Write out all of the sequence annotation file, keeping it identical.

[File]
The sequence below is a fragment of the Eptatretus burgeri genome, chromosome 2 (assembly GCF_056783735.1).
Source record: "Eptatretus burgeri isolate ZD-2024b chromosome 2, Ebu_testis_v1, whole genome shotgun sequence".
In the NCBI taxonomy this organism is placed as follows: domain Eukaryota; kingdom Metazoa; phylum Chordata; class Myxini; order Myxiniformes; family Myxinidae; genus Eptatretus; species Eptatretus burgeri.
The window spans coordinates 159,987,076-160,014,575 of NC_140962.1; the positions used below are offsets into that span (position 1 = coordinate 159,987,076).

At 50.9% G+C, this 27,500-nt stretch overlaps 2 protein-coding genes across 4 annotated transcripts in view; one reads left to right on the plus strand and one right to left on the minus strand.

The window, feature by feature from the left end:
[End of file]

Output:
The sequence below is a fragment of the Eptatretus burgeri genome, chromosome 2 (assembly GCF_056783735.1).
Source record: "Eptatretus burgeri isolate ZD-2024b chromosome 2, Ebu_testis_v1, whole genome shotgun sequence".
In the NCBI taxonomy this organism is placed as follows: domain Eukaryota; kingdom Metazoa; phylum Chordata; class Myxini; order Myxiniformes; family Myxinidae; genus Eptatretus; species Eptatretus burgeri.
The window spans coordinates 159,987,076-160,014,575 of NC_140962.1; the positions used below are offsets into that span (position 1 = coordinate 159,987,076).

At 50.9% G+C, this 27,500-nt stretch overlaps 2 protein-coding genes across 4 annotated transcripts in view; one reads left to right on the plus strand and one right to left on the minus strand.

The window, feature by feature from the left end: